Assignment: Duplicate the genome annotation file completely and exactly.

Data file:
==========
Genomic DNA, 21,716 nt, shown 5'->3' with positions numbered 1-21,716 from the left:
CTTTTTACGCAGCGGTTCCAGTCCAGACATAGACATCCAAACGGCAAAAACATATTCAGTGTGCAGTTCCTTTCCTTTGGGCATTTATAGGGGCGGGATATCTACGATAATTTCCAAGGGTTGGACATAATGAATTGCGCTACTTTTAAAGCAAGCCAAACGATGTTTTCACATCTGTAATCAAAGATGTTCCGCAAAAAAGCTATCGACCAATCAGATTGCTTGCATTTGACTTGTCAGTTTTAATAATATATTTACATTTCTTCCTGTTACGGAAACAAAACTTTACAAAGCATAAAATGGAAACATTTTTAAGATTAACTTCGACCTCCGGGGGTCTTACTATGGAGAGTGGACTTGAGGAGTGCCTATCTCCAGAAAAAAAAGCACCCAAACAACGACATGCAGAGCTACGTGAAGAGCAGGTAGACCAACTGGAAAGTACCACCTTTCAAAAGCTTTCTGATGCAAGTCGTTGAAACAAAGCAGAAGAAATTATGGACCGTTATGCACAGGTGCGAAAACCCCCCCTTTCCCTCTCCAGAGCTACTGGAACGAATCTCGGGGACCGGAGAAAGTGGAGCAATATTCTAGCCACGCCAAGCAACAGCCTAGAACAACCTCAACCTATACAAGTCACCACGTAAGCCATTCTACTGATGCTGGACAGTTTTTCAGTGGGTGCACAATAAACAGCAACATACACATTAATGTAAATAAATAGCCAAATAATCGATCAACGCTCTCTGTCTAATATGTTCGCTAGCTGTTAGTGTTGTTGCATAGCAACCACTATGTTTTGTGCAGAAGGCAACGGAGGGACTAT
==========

Genomic DNA, 21,716 nt, shown 5'->3' with positions numbered 1-21,716 from the left:
CTTTTTACGCAGCGGTTCCAGTCCAGACATAGACATCCAAACGGCAAAAACATATTCAGTGTGCAGTTCCTTTCCTTTGGGCATTTATAGGGGCGGGATATCTACGATAATTTCCAAGGGTTGGACATAATGAATTGCGCTACTTTTAAAGCAAGCCAAACGATGTTTTCACATCTGTAATCAAAGATGTTCCGCAAAAAAGCTATCGACCAATCAGATTGCTTGCATTTGACTTGTCAGTTTTAATAATATATTTACATTTCTTCCTGTTACGGAAACAAAACTTTACAAAGCATAAAATGGAAACATTTTTAAGATTAACTTCGACCTCCGGGGGTCTTACTATGGAGAGTGGACTTGAGGAGTGCCTATCTCCAGAAAAAAAAGCACCCAAACAACGACATGCAGAGCTACGTGAAGAGCAGGTAGACCAACTGGAAAGTACCACCTTTCAAAAGCTTTCTGATGCAAGTCGTTGAAACAAAGCAGAAGAAATTATGGACCGTTATGCACAGGTGCGAAAACCCCCCCTTTCCCTCTCCAGAGCTACTGGAACGAATCTCGGGGACCGGAGAAAGTGGAGCAATATTCTAGCCACGCCAAGCAACAGCCTAGAACAACCTCAACCTATACAAGTCACCACGTAAGCCATTCTACTGATGCTGGACAGTTTTTCAGTGGGTGCACAATAAACAGCAACATACACATTAATGTAAATAAATAGCCAAATAATCGATCAACGCTCTCTGTCTAATATGTTCGCTAGCTGTTAGTGTTGTTGCATAGCAACCACTATGTTTTGTGCAGAAGGCAACGGAGGGACTAT